With our increased reliance on electrical appliances and devices, our homes can be rendered non-functional in the event of a local or regional blackout. Combine this with an aging electrical infrastructure and the increase of severe storms, purchasing a generator for your home is becoming more of a necessity than a convenience.
There are two types of generators – portable and automatic – that do essentially the same thing, they produce electricity to appliances you've chosen as being necessary to keep powered when there is a disruption in power to your home. The automatic (a.k.a stand–by) generator will automatically start and generate electricity to designated circuits and automatically stop when power is returned. The portable generator will require you to manually power on the generator and hook up specific appliances with electrical extension cords then manually power down the generator and unplug appliances when the outside power resumes.
Over the years, as our electronics have become more sophisticated and sensitive, residential generators had to improve in order to provide electricity that is more akin to utility–grade power. With circuit boards in our HVAC systems, refrigerators, washing machines and ranges, as well as our TVs, computers, tablets and phones, manufacturers had to fine tune the total harmonic distortion or THD of their generators, which has the potential to damage sensitive electronics. Look for a residential generator that has a THD at or below 5 to 6–percent.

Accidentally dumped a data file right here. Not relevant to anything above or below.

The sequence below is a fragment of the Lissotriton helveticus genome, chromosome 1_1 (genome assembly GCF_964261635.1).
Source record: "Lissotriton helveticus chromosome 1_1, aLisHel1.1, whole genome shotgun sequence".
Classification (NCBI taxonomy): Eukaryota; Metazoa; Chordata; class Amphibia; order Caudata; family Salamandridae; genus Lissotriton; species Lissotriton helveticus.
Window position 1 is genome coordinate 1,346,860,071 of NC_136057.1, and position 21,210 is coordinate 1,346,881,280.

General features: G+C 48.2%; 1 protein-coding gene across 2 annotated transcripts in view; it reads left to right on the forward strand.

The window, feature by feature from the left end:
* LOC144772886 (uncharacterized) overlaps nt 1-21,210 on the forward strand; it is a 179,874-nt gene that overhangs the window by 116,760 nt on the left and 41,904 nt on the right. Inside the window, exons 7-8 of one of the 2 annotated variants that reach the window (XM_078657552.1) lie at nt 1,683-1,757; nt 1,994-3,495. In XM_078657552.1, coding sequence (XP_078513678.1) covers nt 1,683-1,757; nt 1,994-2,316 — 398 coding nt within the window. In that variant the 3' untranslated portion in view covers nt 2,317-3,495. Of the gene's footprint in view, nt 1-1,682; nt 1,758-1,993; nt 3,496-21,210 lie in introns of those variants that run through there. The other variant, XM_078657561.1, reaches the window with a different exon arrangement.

Even as residential generator technology has improved, the price has actually gone down over the past years making generators more affordable and attractive to more home owners. Homeowners of all ages may now see the sense and cents in having a generator for their home.
There are a couple of things to think about when choosing a residential generator. One is the type of fuel you will have access to if power is out for a long time. Automatic generators often run on propane or LP, portable generators may run on diesel, gasoline or propane. The second consideration is noise. Generators are engines, not motors and therefore create a considerable decibel (dB) level of noise. A stand–by generator has to run once a week for a test period. Today automatic generator manufacturers are using an enclosure to dampen the dB level or they suggest setting the test to run during a specific time of day.
Read our other sections on residential generators for additional information:
If you are thinking about purchasing a residential generator please give SME a call at 206-788-3824, one of our representatives can help you select the right size and type of generator for your home. Don't wait for the next outage – protect your home appliances and your family's comfort before the lights go out.
SME Inc. is a select and certified service dealer of Generac Residential and Commercial generators